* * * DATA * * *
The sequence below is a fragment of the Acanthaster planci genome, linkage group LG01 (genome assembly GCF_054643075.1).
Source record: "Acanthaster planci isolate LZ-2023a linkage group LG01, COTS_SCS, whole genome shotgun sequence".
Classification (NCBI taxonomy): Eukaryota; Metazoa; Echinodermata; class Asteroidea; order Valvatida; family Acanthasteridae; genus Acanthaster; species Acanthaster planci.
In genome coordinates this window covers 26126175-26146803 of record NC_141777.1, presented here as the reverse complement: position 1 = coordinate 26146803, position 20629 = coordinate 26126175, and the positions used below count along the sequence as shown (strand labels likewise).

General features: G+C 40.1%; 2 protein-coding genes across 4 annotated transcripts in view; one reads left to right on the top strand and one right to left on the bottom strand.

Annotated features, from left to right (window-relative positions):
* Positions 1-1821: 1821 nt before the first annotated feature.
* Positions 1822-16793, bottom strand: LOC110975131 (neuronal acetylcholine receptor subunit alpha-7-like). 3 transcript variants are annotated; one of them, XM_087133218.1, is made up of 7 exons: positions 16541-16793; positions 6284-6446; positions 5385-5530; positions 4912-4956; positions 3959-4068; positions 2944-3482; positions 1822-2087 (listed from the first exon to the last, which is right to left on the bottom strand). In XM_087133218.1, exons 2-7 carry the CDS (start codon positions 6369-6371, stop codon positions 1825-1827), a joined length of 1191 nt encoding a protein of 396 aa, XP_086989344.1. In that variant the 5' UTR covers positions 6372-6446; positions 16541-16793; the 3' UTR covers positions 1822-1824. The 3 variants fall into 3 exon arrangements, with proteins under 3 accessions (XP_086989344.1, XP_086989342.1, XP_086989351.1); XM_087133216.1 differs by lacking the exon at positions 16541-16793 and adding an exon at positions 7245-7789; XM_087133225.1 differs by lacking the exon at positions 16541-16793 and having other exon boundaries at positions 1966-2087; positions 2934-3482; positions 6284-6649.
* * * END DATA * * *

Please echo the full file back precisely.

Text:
The sequence below is a fragment of the Acanthaster planci genome, linkage group LG01 (genome assembly GCF_054643075.1).
Source record: "Acanthaster planci isolate LZ-2023a linkage group LG01, COTS_SCS, whole genome shotgun sequence".
Classification (NCBI taxonomy): Eukaryota; Metazoa; Echinodermata; class Asteroidea; order Valvatida; family Acanthasteridae; genus Acanthaster; species Acanthaster planci.
In genome coordinates this window covers 26126175-26146803 of record NC_141777.1, presented here as the reverse complement: position 1 = coordinate 26146803, position 20629 = coordinate 26126175, and the positions used below count along the sequence as shown (strand labels likewise).

General features: G+C 40.1%; 2 protein-coding genes across 4 annotated transcripts in view; one reads left to right on the top strand and one right to left on the bottom strand.

Annotated features, from left to right (window-relative positions):
* Positions 1-1821: 1821 nt before the first annotated feature.
* Positions 1822-16793, bottom strand: LOC110975131 (neuronal acetylcholine receptor subunit alpha-7-like). 3 transcript variants are annotated; one of them, XM_087133218.1, is made up of 7 exons: positions 16541-16793; positions 6284-6446; positions 5385-5530; positions 4912-4956; positions 3959-4068; positions 2944-3482; positions 1822-2087 (listed from the first exon to the last, which is right to left on the bottom strand). In XM_087133218.1, exons 2-7 carry the CDS (start codon positions 6369-6371, stop codon positions 1825-1827), a joined length of 1191 nt encoding a protein of 396 aa, XP_086989344.1. In that variant the 5' UTR covers positions 6372-6446; positions 16541-16793; the 3' UTR covers positions 1822-1824. The 3 variants fall into 3 exon arrangements, with proteins under 3 accessions (XP_086989344.1, XP_086989342.1, XP_086989351.1); XM_087133216.1 differs by lacking the exon at positions 16541-16793 and adding an exon at positions 7245-7789; XM_087133225.1 differs by lacking the exon at positions 16541-16793 and having other exon boundaries at positions 1966-2087; positions 2934-3482; positions 6284-6649.